Only 18% of companies are satisfied with their leaders and the way they meet their business goals. Does that seem low to you? The bitter truth is that employees leave managers, not companies. If you ask yourself “where do I stand as a leader”, that’s already a good sign. Because you realize something in the way you lead and manage can be changed.
In 2015, Amazon CEO Jeff Bezos wrote in one of his emails: “Many companies describe themselves as customer-focused, but few walk the walk. Most big technology companies are competitor focused. They see what others are doing, and then work to quickly follow”. This constant “race” to one-up a competitor only makes companies feel like they’re better than others. Meanwhile, the customer experience fades into the background.
Every year, Amazon managers spend one day working the customer service desk. Jeff Bezos is no exception. They listen to their customers and try to understand what every single client needs. This type of practice has contributed to Amazon becoming one of the wealthiest customer-oriented companies in the world, recently hitting an annual revenue of $12 billion.
Have you ever heard the story of Amazon’s empty chair? During board meetings, Jeff Bezos asks executives to imagine that the empty chair at the table belongs to the most important member of the organization – the customer. This encourages his team to work and make decisions based off the needs of the customer.
In 2005, Mary Bara, CEO of General Motors, was included in the list of 100 leading women in the auto industry. She is humble, collaborative and has strong decision-making skills. But one of the most essential qualities she has, which she developed over the entire span of her career, is being team oriented.
Bara believes, “If we win the hearts and minds of employees, we’re going to have better business success.” She is confident that a leader can only be strong if the team is strong. She describes the process of achieving a business goal as a team sport where everyone plays an essential role. The road to success involves tight collaboration with your employees and understanding that everyone is working towards the same goal.
Every year Marc Benioff speaks at the Dreamforce conference. He is always enthusiastic in front of the audience and affects everyone with the energy he brings to the room. He says, “nothing is going to make you happier than giving.” This principle lies at the heart of the 1-1-1 Philanthropic Model of Salesforce: one percent of work hours, employees and revenue is dedicated to charity.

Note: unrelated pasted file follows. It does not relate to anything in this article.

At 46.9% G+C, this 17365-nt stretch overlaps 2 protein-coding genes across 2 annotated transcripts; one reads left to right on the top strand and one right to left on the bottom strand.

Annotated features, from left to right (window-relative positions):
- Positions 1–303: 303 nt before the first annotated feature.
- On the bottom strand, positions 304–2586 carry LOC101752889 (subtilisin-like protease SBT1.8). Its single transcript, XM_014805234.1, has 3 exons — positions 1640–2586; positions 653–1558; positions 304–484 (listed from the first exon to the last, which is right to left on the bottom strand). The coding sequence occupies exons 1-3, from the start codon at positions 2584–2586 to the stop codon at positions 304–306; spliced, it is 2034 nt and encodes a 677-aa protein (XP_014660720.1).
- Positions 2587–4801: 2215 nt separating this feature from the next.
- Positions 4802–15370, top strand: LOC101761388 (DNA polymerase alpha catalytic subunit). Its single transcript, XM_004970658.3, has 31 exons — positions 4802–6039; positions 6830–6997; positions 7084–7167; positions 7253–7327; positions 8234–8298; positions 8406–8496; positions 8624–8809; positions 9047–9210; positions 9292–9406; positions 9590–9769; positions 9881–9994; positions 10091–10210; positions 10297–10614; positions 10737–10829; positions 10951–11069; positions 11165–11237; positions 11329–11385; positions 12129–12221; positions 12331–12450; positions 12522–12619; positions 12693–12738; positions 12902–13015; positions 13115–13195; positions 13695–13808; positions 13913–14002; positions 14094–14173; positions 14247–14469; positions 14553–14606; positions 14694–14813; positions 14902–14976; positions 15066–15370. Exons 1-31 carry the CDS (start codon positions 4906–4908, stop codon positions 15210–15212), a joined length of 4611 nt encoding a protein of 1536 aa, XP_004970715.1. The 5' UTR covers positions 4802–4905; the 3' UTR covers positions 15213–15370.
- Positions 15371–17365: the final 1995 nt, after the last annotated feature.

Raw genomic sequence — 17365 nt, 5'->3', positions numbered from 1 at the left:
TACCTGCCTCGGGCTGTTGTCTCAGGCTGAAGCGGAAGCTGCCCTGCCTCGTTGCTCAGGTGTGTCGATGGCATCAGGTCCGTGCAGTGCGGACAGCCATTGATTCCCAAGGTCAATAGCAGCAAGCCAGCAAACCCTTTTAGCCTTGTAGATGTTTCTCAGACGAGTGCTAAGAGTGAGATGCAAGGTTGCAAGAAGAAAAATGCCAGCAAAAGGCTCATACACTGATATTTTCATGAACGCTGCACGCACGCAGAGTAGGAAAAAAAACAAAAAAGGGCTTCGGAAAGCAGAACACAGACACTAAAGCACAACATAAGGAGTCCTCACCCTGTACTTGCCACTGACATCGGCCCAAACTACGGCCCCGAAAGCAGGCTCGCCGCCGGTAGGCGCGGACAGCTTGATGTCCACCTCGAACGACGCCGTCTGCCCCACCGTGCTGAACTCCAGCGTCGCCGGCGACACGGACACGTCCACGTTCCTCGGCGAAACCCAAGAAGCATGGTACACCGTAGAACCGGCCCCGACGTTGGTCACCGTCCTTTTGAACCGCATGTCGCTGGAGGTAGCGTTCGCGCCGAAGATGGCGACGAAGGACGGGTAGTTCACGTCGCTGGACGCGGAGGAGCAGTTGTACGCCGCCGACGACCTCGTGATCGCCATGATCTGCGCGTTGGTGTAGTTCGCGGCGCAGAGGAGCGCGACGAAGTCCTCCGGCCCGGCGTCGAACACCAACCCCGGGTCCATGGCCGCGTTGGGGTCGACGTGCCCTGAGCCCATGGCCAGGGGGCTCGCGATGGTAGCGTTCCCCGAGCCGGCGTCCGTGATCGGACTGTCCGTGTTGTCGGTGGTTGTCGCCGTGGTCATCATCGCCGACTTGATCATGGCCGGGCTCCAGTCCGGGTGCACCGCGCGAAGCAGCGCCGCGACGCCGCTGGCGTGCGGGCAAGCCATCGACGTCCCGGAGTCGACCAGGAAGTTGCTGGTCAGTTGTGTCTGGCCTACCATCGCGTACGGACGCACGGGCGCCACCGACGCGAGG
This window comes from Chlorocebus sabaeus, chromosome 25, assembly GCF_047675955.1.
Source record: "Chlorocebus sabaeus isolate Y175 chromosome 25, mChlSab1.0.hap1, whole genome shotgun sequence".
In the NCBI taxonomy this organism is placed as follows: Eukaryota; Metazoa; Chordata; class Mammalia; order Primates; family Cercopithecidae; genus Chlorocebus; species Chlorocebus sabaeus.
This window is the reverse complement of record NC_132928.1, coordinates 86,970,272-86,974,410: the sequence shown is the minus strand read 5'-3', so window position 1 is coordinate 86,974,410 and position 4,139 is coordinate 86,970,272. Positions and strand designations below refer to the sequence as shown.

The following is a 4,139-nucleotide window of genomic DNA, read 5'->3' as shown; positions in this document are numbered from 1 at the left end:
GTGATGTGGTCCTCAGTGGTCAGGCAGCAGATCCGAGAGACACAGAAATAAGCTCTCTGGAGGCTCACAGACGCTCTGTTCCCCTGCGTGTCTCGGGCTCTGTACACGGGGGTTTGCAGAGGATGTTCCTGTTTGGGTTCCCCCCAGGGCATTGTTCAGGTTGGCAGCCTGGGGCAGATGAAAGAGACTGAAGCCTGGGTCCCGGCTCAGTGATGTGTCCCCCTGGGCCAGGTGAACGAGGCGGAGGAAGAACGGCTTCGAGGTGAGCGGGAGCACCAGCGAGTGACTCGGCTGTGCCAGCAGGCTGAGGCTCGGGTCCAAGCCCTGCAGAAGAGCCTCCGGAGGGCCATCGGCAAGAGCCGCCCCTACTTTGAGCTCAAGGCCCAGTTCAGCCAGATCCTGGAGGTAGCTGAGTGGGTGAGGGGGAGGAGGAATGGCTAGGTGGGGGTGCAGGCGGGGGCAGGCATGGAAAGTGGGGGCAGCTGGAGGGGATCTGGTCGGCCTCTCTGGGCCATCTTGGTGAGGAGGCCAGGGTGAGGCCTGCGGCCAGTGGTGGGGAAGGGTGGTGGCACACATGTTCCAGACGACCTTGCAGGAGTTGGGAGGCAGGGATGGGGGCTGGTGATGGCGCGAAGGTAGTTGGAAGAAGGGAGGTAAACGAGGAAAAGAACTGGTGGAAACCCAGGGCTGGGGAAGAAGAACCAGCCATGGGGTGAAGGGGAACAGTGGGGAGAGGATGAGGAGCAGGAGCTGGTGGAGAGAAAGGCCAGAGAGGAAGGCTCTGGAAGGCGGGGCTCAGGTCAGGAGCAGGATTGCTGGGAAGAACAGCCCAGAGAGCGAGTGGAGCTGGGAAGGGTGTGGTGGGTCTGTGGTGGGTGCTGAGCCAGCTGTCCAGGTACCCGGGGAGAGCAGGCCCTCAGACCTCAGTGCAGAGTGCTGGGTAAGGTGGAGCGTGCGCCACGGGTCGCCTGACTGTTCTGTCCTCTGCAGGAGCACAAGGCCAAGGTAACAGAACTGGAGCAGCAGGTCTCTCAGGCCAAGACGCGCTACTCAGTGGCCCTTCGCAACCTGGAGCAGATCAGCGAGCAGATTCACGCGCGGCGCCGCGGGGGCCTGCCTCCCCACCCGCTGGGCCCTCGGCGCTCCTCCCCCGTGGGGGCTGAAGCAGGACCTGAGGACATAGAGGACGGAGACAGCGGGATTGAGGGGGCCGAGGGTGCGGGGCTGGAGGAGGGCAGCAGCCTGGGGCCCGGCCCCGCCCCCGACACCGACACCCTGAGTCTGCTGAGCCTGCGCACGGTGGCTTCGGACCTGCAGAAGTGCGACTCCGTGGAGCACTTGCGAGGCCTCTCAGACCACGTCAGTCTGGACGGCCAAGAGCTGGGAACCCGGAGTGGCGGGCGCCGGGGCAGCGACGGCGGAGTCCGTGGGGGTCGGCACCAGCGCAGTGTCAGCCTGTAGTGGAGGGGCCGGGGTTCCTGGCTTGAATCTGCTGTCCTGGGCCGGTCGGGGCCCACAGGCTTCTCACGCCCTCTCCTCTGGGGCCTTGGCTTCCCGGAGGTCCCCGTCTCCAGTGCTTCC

The 1-1-1 Model in turn contributes to Salesforce’s success and world recognition. It gives meaning to the everyday routines of employees and inspires them to face new challenges that bring real value. Benioff himself is passionate about his company. Forbes notes, “Benioff can still get excited about his own products like a kid who’s found a new toy.”
If you realize that your business doesn’t bring you happiness and energy, change something. Without those feelings and a positive attitude for your product, you won’t be a good leader. How can employees love what they do if their leader doesn’t?
When Jack Dorsey, current CEO of Twitter, launched Square, no one believed it would be successful. But Dorsey didn’t give up and kept moving forward. He prepared a list of 140 reasons why his product could fail and provided it to investors. He then wrote his own rebuttals to every reason on that list. His hard work eventually paid off. The investors agreed to support further development of the product. Square is now “number 1” among mobile payment services.
By creating that list with detailed rebuttals, Dorsey proved that he knew the field, the industry and the potential risks Square faced. This process is one of many facets of his strong leadership ability, showing that weaknesses can be easily turned into strengths. He professes the need to be daring and creative, and he shows how to overcome weaknesses.
Elon Musk, CEO of SpaceX and Tesla Motors, is famous for setting unbelievable goals and knowing exactly what he needs to achieve them. Musk says, “You have to have a very compelling goal for the company. If you put yourself in the shoes of someone who’s talented at a world level, they have to believe that there’s potential for a great outcome and believe in the leader of the company, that you’re the right guy to work with. That can be a difficult thing, especially if you’re trying to attract people from other companies.”
Elon Musk’s goal is clear. He wants to revolutionize technologies in the industries of space, transportation, solar energy, AI and machine learning. Leaders should always have a clear vision of what they want to create and how they’re going to do it. It’s impossible to reach a destination if you don’t have your path mapped out. Elon’s final destination is Mars, what’s yours?
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